No that's not possible, *unless* (maybe) you start using some rather strange, unusual activation functions.

Let's first ignore neuron 2, and pretend that neuron 1 is the output node. Let `x0`

denote the bias value (always `x0 = 1`

), and `x1`

and `x2`

denote the input values of an example, let `y`

denote the desired output, and let `w1, w2, w3`

denote the weights from the `x's`

to neuron 1. With the XOR problem, we have the following four examples:

`x0 = 1, x1 = 0, x2 = 0, y = 0`

`x0 = 1, x1 = 1, x2 = 0, y = 1`

`x0 = 1, x1 = 0, x2 = 1, y = 1`

`x0 = 1, x1 = 1, x2 = 1, y = 0`

Let `f(.)`

denote the activation function of neuron 1. Then, assuming we can somehow train our weights to solve the XOR problem, we have the following four equations:

`f(w0 + x1*w1 + x2*w2) = f(w0) = 0`

`f(w0 + x1*w1 + x2*w2) = f(w0 + w1) = 1`

`f(w0 + x1*w1 + x2*w2) = f(w0 + w2) = 1`

`f(w0 + x1*w1 + x2*w2) = f(w0 + w1 + w2) = 0`

Now, the main problem is that activation functions that are typically used (ReLUs, sigmoid, tanh, idendity function... maybe others) are nondecreasing. That means that if you give it a larger input, you also get a larger output: `f(a + b) >= f(a)`

if `b >= 0`

. If you look at the above four equations, you'll see this is a problem. Comparing the second and third equations to the first tell us that `w1`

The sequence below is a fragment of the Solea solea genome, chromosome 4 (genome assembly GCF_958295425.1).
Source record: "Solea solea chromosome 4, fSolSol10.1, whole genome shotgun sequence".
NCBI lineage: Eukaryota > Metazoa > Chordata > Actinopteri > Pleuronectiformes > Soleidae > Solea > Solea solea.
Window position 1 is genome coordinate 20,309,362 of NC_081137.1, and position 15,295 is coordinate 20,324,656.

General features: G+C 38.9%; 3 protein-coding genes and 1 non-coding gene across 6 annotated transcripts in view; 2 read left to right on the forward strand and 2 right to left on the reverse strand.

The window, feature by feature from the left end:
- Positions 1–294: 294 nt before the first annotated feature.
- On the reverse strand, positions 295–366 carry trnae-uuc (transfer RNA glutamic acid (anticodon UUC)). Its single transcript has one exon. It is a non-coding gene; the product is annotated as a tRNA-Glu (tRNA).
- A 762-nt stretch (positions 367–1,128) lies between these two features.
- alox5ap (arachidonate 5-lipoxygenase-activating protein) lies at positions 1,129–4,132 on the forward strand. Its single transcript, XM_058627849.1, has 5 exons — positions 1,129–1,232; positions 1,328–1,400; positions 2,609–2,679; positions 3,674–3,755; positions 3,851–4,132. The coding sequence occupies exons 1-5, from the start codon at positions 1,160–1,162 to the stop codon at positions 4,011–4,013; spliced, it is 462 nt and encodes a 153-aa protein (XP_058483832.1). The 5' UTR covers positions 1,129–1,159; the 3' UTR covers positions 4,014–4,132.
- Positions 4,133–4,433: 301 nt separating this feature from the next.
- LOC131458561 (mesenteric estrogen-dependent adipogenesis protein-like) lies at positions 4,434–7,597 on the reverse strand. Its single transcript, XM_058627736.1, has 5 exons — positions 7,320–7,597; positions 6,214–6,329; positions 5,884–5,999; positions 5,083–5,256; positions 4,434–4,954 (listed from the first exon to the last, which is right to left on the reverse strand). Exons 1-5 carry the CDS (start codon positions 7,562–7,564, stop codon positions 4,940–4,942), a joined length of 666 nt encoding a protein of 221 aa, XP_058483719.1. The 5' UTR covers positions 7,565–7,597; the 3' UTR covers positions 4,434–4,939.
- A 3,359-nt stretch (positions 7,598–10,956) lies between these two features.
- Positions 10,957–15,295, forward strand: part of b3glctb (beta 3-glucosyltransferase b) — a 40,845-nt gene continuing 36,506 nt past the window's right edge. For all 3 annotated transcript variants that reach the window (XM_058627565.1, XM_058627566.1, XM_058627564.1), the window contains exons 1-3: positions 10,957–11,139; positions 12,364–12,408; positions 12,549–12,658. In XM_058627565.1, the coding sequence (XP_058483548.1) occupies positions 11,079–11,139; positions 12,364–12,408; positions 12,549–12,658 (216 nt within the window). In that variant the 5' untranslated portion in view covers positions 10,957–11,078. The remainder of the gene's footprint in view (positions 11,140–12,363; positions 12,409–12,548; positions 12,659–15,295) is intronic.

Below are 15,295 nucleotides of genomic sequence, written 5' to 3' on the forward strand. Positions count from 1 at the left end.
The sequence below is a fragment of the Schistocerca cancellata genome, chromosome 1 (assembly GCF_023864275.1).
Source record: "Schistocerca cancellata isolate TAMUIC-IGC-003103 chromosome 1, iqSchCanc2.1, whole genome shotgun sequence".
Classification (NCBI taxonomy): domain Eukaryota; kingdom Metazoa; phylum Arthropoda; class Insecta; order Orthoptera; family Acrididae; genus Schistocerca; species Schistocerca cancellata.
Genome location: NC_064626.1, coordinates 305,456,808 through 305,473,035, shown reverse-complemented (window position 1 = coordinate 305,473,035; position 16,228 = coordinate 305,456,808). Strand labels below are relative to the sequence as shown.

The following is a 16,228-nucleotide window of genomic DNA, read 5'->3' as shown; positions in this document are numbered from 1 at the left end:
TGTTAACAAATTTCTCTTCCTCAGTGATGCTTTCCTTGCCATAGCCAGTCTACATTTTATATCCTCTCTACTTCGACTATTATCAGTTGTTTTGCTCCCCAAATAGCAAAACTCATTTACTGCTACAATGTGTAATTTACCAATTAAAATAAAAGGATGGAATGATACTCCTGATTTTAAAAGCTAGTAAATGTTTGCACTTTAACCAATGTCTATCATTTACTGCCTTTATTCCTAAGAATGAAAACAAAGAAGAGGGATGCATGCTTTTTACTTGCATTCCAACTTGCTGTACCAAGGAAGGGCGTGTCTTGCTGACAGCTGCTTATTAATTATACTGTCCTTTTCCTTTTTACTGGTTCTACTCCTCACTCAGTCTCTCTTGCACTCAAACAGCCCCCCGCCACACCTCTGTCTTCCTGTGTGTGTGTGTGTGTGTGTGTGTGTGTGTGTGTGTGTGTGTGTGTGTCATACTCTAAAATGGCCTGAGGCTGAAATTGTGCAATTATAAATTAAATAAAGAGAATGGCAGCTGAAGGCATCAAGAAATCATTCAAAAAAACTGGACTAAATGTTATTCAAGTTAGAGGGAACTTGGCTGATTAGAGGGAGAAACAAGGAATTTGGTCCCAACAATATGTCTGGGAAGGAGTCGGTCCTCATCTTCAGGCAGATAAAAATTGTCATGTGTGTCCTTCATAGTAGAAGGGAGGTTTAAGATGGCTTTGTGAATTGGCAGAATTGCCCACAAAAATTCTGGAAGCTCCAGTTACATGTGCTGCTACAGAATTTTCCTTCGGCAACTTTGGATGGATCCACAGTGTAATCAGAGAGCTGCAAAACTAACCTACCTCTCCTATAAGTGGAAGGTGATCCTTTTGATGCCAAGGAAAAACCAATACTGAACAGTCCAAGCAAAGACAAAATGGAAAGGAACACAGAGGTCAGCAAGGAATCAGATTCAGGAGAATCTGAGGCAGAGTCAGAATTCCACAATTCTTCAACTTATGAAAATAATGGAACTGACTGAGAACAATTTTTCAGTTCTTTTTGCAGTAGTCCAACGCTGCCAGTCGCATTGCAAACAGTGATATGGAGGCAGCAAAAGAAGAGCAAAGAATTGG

and `w2`

need to be positive because they need to increase the output in comparison to `f(w0)`

. But, then the fourth equation won't work out because it will give an even greater output, instead of `0`

.

I think (but didn't actually try to verify, maybe I'm missing something) that it would be possible if you use an activation function that goes up first and then down again. Think of something like `f(x) = -(x^2)`

with some extra term to shift it away from the origin. I don't think such activation functions are commonly used in neural networks. I suspect they'll behave less nicely when training, and are not plausible from a biological point of view (remember than neural networks are at least inspired by biology).

Now, in your question you also added an extra link from neuron 1 to neuron 2, which I ignored in the discussion above. The problem here is still the same though. The activation level in neuron 1 is always going to be higher than (or at least as high as) the second and third cases. Neuron 2 would typically again have a nondecreasing activation function, so would not be able to change this (unless you put a negative weight between the hidden neuron 1 and output neuron 2, in which case you flip the problem around and will predict too high a value for the first case)

EDIT: Note that this is related to Aaron's answer, which is essentially also about the problem of nondecreasing activation functions, just using more formal language. Give him an upvote too!

`I know that an artificial neural network (ANN) of 3 neurons in 2 layers can solve XOR`

Could you provide a sketch of (or reference for) that solution?`But to minify this ANN, can just 2 neurons solve XOR?`

(minimise?) layered or non-layered? – greybeard Jan 18 '17 at 6:51